Book Review: ‘Three Days in Moscow: Ronald Reagan and the Fall of the Soviet Empire’

June 3, 2018 Updated: June 13, 2018

On May 31, 1988, President Ronald Reagan stood on Soviet soil and addressed a packed audience at Moscow State University. This fourth in a series of summits between Reagan and Soviet General Secretary Mikhail Gorbachev was part of their tireless efforts to reduce the nuclear threat at the time. Reagan understood that this wasn’t a ceremonial visit. Although the world leaders had personal chemistry, Reagan and Gorbachev were combatants, and the winner would determine the future of civilization.

How did Reagan get to this point? Bret Baier (the chief political anchor for Fox News), with Catherine Whitney, traces Reagan’s journey in the book “Three Days in Moscow: Ronald Reagan and the Fall of the Soviet Empire.” It is basically a biography of Ronald Reagan, with emphasis on his interaction with Mikhail Gorbachev to end the Cold War.

Baier begins with Reagan’s small-town beginnings, his mother’s optimism despite her husband’s weakness for alcohol, Reagan’s early marriages, careers, and the experiences that led him to his firm stance against communism.

Epoch Times PhotoThen Baier discusses Reagan’s official entrance into politics. A week before the 1964 presidential election, Reagan gave a speech for Barry Goldwater, which became known as “A Time for Choosing.” In it, he talked about the ideals of the American Revolution: having self-government rather than letting the intellectual elite from a far-distant capital run American lives. This speech earned him national attention as the voice of the conservative movement.

Reagan’s success was due to the fact that he was a great communicator, but more importantly, an authentic one: He wasn’t putting on an act.

After building a network of supporters, he was elected governor of California in 1966, was re-elected in 1970, and ran unsuccessfully for the Republican presidential nomination in 1968 and 1976. Then in 1980, Reagan won the nomination and the presidency, which he held from 1981 to 1989.

Much of the rest of the book focuses on President Reagan’s relationship with the Soviet Union. Reagan firmly believed that communism and democracy could not coexist. For this reason, he used militant rhetoric in his speeches, such as calling the Soviet Union an evil empire. He supported anti-communist groups around the world, built up the U.S. military, and initiated the Strategic Defense Initiative (SDI), a sophisticated anti-ballistic missile system to prevent missile attacks from foreign nations.

In 1985, soon after Reagan’s second inauguration, a new and vigorous leader ascended to the leadership of the Soviet Union: Gorbachev. Gorbachev recognized that his country was collapsing and needed economic reforms, massive defense cuts, and a transformation of its international relations. The time was right for a summit.

Baier mixes fascination and excitement with apprehension and tension as he describes the sessions between these men. Reagan and Gorbachev first met in Geneva in November 1985, and over the next three years, despite their ideological differences, the two men found a diplomatic and personal meeting of the minds and had several summits. They especially wanted to stop the arms race.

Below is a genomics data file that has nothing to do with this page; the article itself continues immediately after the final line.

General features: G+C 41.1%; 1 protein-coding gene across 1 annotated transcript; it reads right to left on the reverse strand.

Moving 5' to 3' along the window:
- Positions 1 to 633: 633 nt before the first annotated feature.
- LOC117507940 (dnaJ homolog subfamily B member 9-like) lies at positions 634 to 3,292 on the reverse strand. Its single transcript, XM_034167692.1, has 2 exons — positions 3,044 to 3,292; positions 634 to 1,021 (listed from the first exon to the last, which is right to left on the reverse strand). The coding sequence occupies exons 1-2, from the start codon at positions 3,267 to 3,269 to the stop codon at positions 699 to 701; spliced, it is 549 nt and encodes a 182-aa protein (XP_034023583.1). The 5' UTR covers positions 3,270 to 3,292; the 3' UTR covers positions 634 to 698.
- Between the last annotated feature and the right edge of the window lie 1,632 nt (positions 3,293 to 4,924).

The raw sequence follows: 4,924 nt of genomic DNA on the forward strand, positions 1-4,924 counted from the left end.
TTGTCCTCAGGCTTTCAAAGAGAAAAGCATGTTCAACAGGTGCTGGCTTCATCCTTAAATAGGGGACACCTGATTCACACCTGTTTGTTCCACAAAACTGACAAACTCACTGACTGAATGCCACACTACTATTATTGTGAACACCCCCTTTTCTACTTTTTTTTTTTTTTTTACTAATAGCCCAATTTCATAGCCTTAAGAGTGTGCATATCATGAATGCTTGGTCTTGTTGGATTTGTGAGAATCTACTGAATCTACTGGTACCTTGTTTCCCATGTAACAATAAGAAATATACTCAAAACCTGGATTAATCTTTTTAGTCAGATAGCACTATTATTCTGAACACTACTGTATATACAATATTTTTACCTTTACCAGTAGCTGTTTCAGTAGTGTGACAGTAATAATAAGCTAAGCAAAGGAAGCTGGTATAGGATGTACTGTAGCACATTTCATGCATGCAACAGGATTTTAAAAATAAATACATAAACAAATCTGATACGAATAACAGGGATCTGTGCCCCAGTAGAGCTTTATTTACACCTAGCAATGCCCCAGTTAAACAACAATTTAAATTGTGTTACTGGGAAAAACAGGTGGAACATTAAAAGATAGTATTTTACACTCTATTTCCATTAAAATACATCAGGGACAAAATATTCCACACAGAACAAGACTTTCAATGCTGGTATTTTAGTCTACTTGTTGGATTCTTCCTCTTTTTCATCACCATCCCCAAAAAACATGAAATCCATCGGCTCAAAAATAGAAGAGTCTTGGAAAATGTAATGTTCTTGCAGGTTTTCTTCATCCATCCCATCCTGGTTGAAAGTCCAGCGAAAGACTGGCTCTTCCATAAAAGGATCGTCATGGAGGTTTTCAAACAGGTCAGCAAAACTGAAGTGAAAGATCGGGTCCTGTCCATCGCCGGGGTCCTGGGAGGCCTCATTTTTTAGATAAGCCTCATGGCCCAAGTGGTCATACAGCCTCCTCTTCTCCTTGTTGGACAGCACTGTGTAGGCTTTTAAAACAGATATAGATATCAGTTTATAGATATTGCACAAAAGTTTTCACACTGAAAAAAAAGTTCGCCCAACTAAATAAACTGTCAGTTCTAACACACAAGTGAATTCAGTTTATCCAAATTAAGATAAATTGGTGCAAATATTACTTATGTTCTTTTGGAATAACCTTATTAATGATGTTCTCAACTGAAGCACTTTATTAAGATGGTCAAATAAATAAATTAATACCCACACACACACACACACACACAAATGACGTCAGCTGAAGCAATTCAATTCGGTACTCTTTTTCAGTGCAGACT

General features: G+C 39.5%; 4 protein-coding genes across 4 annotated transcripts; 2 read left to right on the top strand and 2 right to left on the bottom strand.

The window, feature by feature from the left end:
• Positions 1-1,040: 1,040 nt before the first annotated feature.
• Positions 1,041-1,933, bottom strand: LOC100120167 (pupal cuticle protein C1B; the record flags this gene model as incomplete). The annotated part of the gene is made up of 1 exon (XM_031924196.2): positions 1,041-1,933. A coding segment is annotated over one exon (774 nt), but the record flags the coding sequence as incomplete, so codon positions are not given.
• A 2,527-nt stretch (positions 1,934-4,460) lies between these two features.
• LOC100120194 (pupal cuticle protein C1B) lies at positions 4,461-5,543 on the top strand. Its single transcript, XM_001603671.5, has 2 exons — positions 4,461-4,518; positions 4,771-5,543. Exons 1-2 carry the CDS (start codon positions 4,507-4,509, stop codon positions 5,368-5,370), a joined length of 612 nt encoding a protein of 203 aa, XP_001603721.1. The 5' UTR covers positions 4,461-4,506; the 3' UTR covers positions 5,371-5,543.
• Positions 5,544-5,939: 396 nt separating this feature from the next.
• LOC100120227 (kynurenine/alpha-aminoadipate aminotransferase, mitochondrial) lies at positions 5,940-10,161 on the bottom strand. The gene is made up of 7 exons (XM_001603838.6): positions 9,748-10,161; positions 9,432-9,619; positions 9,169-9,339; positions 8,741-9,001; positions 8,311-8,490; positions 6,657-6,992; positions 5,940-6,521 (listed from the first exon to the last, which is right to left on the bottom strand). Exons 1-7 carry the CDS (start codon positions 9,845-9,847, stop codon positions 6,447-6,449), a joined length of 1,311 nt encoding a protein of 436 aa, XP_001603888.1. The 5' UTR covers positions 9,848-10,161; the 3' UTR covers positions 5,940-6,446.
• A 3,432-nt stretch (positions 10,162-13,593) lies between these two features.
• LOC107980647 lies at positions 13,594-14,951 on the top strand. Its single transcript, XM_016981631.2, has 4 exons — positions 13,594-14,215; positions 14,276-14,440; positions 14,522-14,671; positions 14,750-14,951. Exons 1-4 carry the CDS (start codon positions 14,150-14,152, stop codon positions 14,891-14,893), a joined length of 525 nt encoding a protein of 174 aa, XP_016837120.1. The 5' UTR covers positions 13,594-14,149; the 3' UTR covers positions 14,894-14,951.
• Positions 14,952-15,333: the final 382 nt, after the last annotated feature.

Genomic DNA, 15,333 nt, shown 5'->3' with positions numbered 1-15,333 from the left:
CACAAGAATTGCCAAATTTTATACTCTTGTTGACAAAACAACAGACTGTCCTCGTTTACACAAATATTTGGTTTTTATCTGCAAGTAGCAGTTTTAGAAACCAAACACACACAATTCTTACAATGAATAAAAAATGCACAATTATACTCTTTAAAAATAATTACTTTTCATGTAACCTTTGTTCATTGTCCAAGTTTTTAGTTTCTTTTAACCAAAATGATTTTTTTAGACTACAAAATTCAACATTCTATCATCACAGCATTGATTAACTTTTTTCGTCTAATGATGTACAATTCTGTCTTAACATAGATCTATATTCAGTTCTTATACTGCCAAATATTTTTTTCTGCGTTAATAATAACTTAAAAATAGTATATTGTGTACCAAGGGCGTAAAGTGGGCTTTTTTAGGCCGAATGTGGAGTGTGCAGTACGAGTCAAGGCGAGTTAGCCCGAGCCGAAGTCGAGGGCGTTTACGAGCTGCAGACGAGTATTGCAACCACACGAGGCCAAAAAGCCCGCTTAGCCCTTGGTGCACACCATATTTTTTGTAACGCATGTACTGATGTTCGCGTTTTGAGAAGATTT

In June 1987, Reagan gave a powerful speech at the Brandenburg Gate, which stood in East Berlin at the wall. He personally came up with the most dramatic and well-remembered line in his speech: “Mr. Gorbachev, tear down this wall.”

The next year in Moscow for the fourth summit, Reagan got a chance to address students at Moscow State University. In his inspiring speech, he asked students to set aside differences that made them resistant to democratic principles, saying, “It is a time when the first breath of freedom stirs the air and the heart beats to the accelerated rhythm of hope, when the accumulated spiritual energies of a long silence yearn to be free.”

On Nov. 10, 1989, one of the most famous symbols of the Cold War came down: the Berlin Wall.

Despite his successes, Reagan was not the kind of man to look for honors. At a press conference in Moscow in 1988, his last year in office, he essentially described himself as a supporting actor to Gorbachev.

Mikhail Gorbachev won the 1990 Nobel Peace Prize (not covered in the book) for his work toward ending Cold War tensions. But after reading Baier’s account, it’s hard not to believe that the prize should have been shared with Ronald Reagan. A quote from Margaret Thatcher bolsters my belief: “Ronald Reagan won the Cold War without firing a shot.”

In 1988, Reagan had on his desk in the Oval Office, a small plaque with the words: “There is no limit to what a man can do or where he can go if he does not mind who gets the credit.” Words to live by and a man to emulate.

“Three Days in Moscow: Ronald Reagan and the Fall of the Soviet Empire”
Bret Baier & Catherine Whitney
William Morrow
416 pages, hardcover $28.99

Linda Wiegenfeld, a retired teacher, recommends also an adaptation meant for younger readers: “Three Days in Moscow Young Readers’ Edition: Ronald Reagan and the Fall of the Soviet Empire” by Bret Baier with Catherine Whitney.

She can be reached for comments or suggestions at